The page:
tranqq Regular Member

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    I should also point out that officially it's just a code of conduct.. not a rule book.
     
  7. wlachan

    wlachan Regular Member

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    People play by the rules. You don't blame the players when the rules are stupid.
     
  8. jkkwongnz

    jkkwongnz Regular Member

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    Personally I think players have right to reserve their energy for the games which is more important. They also likely to throw the game because they want to reserve energy for the next games which will decide whether they are in the semifinal. I think BWF make stupid decision to disqualify them. That decision hurt everybody including the sport, BWF itself, audience who are deprived of the best WDs in the final apart from the players which were involved. I don't think it hurt too much about the chance for the chinese team to grab the gold.

    You can see often in soccer in the west, they clear the bench for less meaningful game to rest their important players. We as audience couldn't argue that they didn't play in full strength and therefore disqualified them.













     
  9. craigandy

    craigandy Regular Member

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    It is cheating by definition(check a dictionary - to influence or lead by deceit, trick, or artifice) sorry if you find that word offensive but i am only using the most appropriate word for what has happened. Now cheating is an English word and I promise you this is one of/it's definition so i am not sure who the "we" you talk of with regards to the sense of the word cheating but their wrong.
     
  10. tranqq

    tranqq Regular Member

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    you're taking the word of of context. If a player while in a match decides to lose 4 points in a row in order to catch their breath because they feel like they have a better chance of winning if they do so. Would you call that cheating? They are most certainly being deceitful and are trying to influence their opponent to think they have mentally given up and the match will be easy. It's not that black and white. Just because you can use an english dictionary doesn't mean you know what you're talking about.
     
  11. groovyshot

    groovyshot Regular Member

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    I don't know why everyone is appalled by this behavior of these "Professional" badminton players and Pro/National organizations.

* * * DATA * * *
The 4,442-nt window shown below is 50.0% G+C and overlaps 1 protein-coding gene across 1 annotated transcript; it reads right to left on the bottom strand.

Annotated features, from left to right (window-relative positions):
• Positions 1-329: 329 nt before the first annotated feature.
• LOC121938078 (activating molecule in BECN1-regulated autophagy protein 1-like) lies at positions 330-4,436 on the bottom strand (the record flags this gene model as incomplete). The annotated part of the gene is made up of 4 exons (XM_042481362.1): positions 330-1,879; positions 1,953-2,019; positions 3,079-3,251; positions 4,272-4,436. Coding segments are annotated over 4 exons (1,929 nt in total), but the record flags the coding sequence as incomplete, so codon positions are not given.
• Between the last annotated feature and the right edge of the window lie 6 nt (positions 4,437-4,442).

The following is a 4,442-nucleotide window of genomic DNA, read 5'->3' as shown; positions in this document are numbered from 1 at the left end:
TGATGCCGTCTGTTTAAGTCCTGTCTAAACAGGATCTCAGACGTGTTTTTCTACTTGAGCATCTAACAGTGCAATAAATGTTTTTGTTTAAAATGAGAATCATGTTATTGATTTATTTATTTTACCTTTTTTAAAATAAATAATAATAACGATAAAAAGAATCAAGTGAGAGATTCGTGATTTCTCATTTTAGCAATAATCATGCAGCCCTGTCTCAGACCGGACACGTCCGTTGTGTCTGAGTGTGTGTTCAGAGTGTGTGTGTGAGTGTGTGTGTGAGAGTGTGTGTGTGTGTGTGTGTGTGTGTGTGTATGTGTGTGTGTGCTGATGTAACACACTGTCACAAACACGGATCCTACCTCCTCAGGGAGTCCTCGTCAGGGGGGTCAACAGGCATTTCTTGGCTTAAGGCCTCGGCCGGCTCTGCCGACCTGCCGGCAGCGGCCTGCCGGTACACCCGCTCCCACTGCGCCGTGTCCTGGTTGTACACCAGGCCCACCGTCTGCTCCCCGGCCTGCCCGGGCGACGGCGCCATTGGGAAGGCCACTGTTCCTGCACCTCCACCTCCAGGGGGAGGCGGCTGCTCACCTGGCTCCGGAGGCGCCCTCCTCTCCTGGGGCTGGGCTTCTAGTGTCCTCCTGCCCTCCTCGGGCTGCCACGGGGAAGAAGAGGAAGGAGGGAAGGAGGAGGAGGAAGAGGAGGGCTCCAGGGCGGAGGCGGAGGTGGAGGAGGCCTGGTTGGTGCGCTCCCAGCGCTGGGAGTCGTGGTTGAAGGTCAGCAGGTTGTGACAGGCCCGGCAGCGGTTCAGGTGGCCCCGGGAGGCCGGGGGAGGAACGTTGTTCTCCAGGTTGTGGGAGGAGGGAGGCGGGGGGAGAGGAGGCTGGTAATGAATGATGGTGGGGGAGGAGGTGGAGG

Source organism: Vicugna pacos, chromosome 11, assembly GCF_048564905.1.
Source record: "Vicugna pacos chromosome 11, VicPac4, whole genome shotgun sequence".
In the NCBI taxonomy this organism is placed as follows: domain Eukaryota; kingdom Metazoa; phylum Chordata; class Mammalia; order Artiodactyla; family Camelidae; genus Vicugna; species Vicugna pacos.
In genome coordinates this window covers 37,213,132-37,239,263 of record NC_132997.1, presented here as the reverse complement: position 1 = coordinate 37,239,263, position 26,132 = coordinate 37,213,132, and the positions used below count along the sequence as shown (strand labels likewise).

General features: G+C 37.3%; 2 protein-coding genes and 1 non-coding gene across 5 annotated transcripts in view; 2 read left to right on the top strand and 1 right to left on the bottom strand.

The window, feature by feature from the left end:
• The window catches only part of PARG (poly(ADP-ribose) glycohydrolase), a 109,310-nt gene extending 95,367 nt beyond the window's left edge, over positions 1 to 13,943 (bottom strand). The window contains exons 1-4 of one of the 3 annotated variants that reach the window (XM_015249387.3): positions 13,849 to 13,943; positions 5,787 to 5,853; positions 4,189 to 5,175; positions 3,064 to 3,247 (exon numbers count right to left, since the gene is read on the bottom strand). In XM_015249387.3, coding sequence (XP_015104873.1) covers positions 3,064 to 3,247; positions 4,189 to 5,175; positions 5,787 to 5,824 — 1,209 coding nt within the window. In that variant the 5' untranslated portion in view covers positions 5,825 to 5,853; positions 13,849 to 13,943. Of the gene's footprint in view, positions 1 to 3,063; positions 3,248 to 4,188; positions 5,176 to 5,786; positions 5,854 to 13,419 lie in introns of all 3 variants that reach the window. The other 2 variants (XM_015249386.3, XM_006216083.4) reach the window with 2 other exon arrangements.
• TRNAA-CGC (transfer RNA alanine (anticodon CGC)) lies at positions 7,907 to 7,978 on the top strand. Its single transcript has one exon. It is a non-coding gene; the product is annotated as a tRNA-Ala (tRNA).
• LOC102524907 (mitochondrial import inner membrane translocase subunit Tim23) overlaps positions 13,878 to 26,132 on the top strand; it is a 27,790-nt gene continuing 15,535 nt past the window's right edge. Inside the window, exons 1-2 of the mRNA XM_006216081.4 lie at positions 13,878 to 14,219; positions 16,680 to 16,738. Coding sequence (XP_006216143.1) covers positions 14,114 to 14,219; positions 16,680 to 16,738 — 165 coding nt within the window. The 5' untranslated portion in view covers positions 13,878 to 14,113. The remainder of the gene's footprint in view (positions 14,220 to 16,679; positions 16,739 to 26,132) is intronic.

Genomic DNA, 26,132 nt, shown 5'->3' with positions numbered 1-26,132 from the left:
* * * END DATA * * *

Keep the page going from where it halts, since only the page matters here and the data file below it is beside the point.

How often have we witnessed sleeper finals where it's one national player vs another from the same national team and tanking it, despite the public paying top dollar to watch a FINAL.  Unfortunately governing bodies have also lost sight of what is considered competition and allowed this to continue. Walk off finals are all too common place in badminton.

    Come up with a different format and these super teams will find another way to "cheat" the system.  However atleast limit the carnage. What we just witnessed in this decision by the IOC is a condemnation of what has been accepted practice.

    For those players not associated with super teams and struggling financially and physically to play in tournaments, it is return to sensibility and fair play. This decision will put badminton under the microscope and on notice. If nothing is done, badminton will be relegated to a backyard sport with its golden years far removed.
     
  12. chibe_K

    chibe_K Regular Member

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    No doubt, BWF is the one to blame as its lack of action in the past to stop bad behaviors such as game fixing has now reached the tiping point. Hard to believe the players did that in such an open manner at Olympics!! But my take is they did that because they were under the impression it was an ok behavior since BWF had not done anything in the past to stop them. I also feel that the coaches need to take responsibilites as well. Find out how many times in the forum this subject was discussed in the past. Badminton lovers like us want the sports to be known for fair competition and honesty.